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Friday, August 31, 2007


If you travel to Florida, they say that Peanut Island is one of the best snorkeling sites. How's that for hype! But I debated chickening out when they warned that sharks and barracuda also think Peanut Island is a great place to hang out.

Easy to get to, we hop the free trolley from our hotel to the Sailfish Marina.

Peanut Island is a man-made Island which served as a Coast Guard station until the mid 1990s. It was supposed to be JFK's command post during the Cuban Missile Crisis because it is located just across from his home on Palm Beach. In fact, I sat on the Peanut Island Beach looking at some of the beautiful homes on Palm Beach, barely a stone's throw away. Originally a peanut plant was supposed to be built on the island. That never happened, but the name remained.

Today one can make reservations to camp here. You can walk around the island on a brick paved road, snorkel in the lagoon, or just lie on the beach enjoying the views of Singer and Palm Beach Islands and watch the boats--sailboats, power boats--all kinds and all sizes--in the inlet and heading down the waterways to West Palm Beach or out to the ocean. Future plans for Peanut Island involve developing the artificial reefs and enlarging the snorkeling facilities. Sweet.

Rob and I come to snorkel. It's an activity we try never to miss. We walk toward the southern part of the island. We've left our rings and jewelry in the safe in our room. Our friend, Michael, warned us about sharks and barracudas. Barracudas have weak eyesight but love to attack anything that shines--no rings, no watches, NO jewelry! The woman at the water taxi stand confirmed Michael's warning but said she had never heard of anyone being hurt. She, herself, has snorkeled there and would do so again. Hmmmm

What we did bring was our beach chairs, water, a picnic lunch, and our snorkeling gear--the ingredients for a perfect day. Snorkeling is best two hours before high tide and an hour after, and we try to time ourselves.

How can I describe the incredible experience in the crystal clear, warm, calm waters of the lagoon among the rocks and artificial reefs? We swim amidst thousands of fish. No kidding. They don’t swim away from us; instead they ease close, almost as curious about us as we are about them. Fish appear in deep purples and neon yellows. They are striped, dotted, silver, black, and every shade in between. There are such tiny fish that we have to look closely, and there are fish almost as long as my arm. It is like swimming in an aquarium. It is like swimming in Finding Nemo.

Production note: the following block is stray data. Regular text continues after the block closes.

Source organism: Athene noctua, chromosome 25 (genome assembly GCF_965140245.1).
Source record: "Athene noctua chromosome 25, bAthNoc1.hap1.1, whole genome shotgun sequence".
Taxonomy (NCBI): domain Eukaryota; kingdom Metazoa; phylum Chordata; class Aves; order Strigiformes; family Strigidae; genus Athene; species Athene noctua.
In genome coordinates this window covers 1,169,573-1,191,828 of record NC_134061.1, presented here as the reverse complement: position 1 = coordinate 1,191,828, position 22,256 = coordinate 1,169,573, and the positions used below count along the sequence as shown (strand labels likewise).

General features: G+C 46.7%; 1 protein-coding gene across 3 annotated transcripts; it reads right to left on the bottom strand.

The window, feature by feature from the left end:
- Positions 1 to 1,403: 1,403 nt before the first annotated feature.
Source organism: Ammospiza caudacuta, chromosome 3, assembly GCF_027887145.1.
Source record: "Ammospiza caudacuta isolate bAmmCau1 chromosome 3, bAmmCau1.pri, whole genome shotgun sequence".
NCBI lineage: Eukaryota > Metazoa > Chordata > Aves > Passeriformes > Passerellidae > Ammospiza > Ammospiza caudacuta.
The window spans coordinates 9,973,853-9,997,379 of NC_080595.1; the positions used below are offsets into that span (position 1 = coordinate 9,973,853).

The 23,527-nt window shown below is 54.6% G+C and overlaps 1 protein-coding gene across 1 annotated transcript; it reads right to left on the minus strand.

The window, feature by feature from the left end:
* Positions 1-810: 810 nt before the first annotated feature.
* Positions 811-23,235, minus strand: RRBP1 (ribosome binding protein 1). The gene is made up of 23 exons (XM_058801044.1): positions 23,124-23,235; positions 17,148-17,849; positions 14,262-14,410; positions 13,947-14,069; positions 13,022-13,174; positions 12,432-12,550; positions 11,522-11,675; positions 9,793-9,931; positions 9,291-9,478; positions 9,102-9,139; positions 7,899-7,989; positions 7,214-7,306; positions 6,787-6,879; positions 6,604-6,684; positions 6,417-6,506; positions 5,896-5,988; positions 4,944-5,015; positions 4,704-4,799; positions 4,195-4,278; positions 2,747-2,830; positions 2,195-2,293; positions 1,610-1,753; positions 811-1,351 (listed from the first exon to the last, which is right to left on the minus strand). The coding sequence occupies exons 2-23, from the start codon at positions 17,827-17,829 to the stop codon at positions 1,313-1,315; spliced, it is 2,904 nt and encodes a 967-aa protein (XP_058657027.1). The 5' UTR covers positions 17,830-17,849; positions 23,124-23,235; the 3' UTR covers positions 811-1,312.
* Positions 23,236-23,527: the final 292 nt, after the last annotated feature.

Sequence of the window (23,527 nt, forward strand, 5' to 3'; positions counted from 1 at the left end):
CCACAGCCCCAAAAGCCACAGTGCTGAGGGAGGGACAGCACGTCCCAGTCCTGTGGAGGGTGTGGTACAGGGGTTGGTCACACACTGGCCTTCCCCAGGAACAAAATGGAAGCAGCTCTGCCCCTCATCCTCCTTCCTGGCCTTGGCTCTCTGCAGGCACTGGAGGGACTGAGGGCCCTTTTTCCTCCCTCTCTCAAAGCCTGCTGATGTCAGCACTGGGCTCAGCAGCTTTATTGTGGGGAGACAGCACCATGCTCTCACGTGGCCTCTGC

We stay in the water about 45 minutes, and then enjoy the beach and the sun. Beautiful boats come and go through the inlet. At one point a double hull catamaran, Mariah, anchors with a boat full of girls who snorkel for a while, and then Mariah motors back out the inlet. We go back for another 45 minutes or so, and then enjoy the beach again. A ship, the Palm Beach Princess, comes back from an afternoon Casino Cruise. We snorkel a third time for another 45 minutes or so. We go to the far side of the rocks, and the fish are bigger and more colorful. We know we have to come back.

Oh yes, we did see barracuda, and that is the first thing the Trolley driver asks us when we board to return to the hotel. We saw at least two, but they were young and really not very scary. When we saw them, we just backed up and went somewhere else. No big deal. I felt kinda brave!

Remember Peanut Island. If you're a snorkeler, you'll love it. If not, go to picnic, soak in the rays and watch the boats and people passing through the inlet. If you check the Third Age Traveler archives for March, 2007; you'll see what happened when we got back to Bayside Marina. It just gets better!

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